T11 vertebra corresponds to L3L4 segments
T12 vertebra corresponds to L5 segment
L1 vertebra overlies Sacral and coccygeal segments
Routine blood tests (HB, TC, DC, GBP) Blood chemistry (eg.
blood urea, creatinine, electrolytes etc.)
Routine urine exam,urine for culture and sensitivity
Plain Xray Spine (Lateral and oblique view):
reduction in vertebral ht with irregularity of the antero-superior
end plate and irregularity of the ant. vertebral margin (pott’s
Reduction of iv space, Narrowing of iv foramina (spinal cord
trauma, disc prolapse)
Osteophyte formation, Widening of IV foramina (Neuro
Destructed or collapsed of vertebra (Secondaries, myeloma,
pedicle erosion (extra medullary tumor)
Para spinal mass(extra medullary tumor /cold abscess).
31. CSF Analysis;
R/M:-s/o infection-bacterial/tubercular/viral meningitis
In spinal cause CSF protein is often increased especially
below the block, more so in extra medullary leisons
CSF:- culture and sensitivity testing
C.S.F.-Electrophoresis to show oligoclonal bands of
L. P. can worsen neurological disease, because of the
pressure gradient it creates. So when a compressive
lesion is suspected LP & CSF analysis can be done at
the time of Myelography..
32. CT scan:
CT cranium :-Plain CT it can diagnose acute intracranial
bleed and fracture of skull bone, and contrast CT can
show f/o ischemic changes, infective lesion,
degenerative, and neoplastic leisons
Spinal CT :- plain CT Can diagnose narrowing of disc
space, disease of lumbar region. Can identify narrowing
of lumbar canal & thickening of facet joint.
Contrast CT is required to show Cord compression. Can
show amount of compression & delineate neurofibroma
like intraspinal lesions
MRI brain is more informative than CT. it helps in
diagonosing, degenerative, neoplastic, vascular and
Spinal MRI usually Saggital views are taken Can
differentiate Syringomyelia from intramedullary tumors,
transverse myelitis etc.
It also shows cord compression whether internal or
Complete block:- shows ragged edge. At times even with
complete block contrast can be coaxed beyond the block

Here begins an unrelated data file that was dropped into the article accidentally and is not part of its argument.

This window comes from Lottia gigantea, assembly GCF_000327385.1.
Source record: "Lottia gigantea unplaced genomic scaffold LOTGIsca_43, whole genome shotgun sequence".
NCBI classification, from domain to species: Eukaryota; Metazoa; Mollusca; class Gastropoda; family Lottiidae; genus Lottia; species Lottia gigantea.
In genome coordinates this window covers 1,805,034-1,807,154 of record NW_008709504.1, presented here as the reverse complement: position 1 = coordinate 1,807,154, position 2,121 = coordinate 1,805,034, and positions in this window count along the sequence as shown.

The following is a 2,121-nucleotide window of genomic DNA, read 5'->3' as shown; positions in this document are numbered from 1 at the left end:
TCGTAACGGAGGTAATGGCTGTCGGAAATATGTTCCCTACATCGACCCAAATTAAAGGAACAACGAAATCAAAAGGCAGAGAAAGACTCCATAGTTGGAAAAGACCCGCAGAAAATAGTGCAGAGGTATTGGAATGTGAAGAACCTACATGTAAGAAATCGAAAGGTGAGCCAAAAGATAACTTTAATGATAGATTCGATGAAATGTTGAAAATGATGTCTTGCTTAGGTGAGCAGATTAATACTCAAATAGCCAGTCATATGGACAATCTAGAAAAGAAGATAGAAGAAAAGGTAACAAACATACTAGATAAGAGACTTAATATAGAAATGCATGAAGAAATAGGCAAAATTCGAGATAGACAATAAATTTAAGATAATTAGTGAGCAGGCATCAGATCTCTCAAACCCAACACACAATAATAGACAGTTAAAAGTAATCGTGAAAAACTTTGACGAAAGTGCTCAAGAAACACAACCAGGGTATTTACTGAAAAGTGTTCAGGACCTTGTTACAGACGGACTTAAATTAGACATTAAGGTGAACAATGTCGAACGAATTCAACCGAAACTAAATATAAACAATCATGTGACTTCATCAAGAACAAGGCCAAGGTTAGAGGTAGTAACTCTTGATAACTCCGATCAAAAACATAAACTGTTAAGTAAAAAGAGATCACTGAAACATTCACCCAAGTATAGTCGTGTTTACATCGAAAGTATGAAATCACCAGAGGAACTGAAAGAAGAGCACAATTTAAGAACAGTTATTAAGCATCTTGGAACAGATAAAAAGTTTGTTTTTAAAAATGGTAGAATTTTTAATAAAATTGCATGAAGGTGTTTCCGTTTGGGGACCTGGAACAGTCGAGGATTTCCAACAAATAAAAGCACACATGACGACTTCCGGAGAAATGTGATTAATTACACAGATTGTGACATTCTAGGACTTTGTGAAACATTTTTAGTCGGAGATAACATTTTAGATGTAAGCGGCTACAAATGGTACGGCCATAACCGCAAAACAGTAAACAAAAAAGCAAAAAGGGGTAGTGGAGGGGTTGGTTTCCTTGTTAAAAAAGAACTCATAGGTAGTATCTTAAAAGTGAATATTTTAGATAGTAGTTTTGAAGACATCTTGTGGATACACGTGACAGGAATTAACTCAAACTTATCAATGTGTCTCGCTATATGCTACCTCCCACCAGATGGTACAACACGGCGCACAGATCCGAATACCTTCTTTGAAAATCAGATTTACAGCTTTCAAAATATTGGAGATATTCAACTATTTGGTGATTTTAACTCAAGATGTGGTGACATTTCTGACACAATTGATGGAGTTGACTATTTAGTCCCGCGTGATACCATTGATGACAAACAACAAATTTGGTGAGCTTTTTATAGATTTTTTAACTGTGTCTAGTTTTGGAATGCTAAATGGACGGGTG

to determine its upper extent otherwise a cervical
puncture may be required.
In Partial block:- Dura mater is lifted away from the
B. Intra dural
Intra medullary; contrast is splayed around dilated cord.
Extramedullary; cord displaced to one side.
35. COMPRESSIVE MYELOPATHY
Clinical features depends on part of spinal cord got involved
Spinal nerve roots:- dorsal nerve root involvement produce u/l
or b/l pain aggravated by sudden rapid body movement where
as ventral nerve root involvement produce LMN type of
Corticospinal tract:- usually this structure is involved early
Produce weakness(assymetrical) and stiffness of lower limbs
Posterior column:- produce loss of position, vibration and
sense of passive movements with girdle like sensation
36. Spinothalamic tract:- produce parasethesia i.e.
further compression results in impairment of pain and
temp. sensation of other half of body
Vessel compression:- venous compression cause edema
of cord below the level of lesion an produce symptoms at
arterial compression cause ischemia of segment of cord
and produce symptomps at and below the level of lesion
cystic dilatation of the spinal cord caused by the obliteration of
the flow of CSF from within spinal canal to its point of
It is of 3 type
Has insidious course from years to decades .
produces central cord syndrome
tropic ulcers are common in advanced cases .
Urgency and bladder dysfunction with lower extremity
spasticity may be a part of presentation
38. MRI with contrast is the radiological study of choice
Treatment should be tailored to the underlying
drainage procedures can result in symptomatic and
syrinx to subarachnoid shunting, syrinx to plueral or
syrinx to peritoneal shunting
Hemorrhage into the substance into spinal cord occurs
due to trauma, vascular malformations, bleeding
disorders or spinal cord neoplasms .
Presents as an acute transverse myelopathy ,
diagnosed by MRI or CT .
Therapy is supportive
surgical intervention is generally not required except in
vascular malformations .
41. EPIDURAL ABSCESS
it can form anywhere along spinal canal.
two thirds of epidural abscess results from hematogenous
spread of infection and one third from direct extension of local
Risk factors are—impaired immune status and nearby
infections of the soft tissue.
It presents with triad of pain, fever and rapidly progressive
Treatment-is emergency decompressive laminectomy with
debridemnt or drainage of abscess with long term antibiotics.
43. POTT’S DISEASE
Also known as spinal TB or tubercular spondylitis
infection reaches by hematogenous spread in most
cases and in small no. of cases from adjacent
paravertebral lymph nodes
It often involves two or more vertebral bodies.
upper thoracic spine is the most common site for spinal
From one vertebral body lesion slowly reaches the
adjacent vertebral body later affecting the intervertebral
44. paravertebral cold abscess can also be formed .
collapsed vertebra or abscess cause compression of the
spinal cord leading to paraparesis or paralysis in severe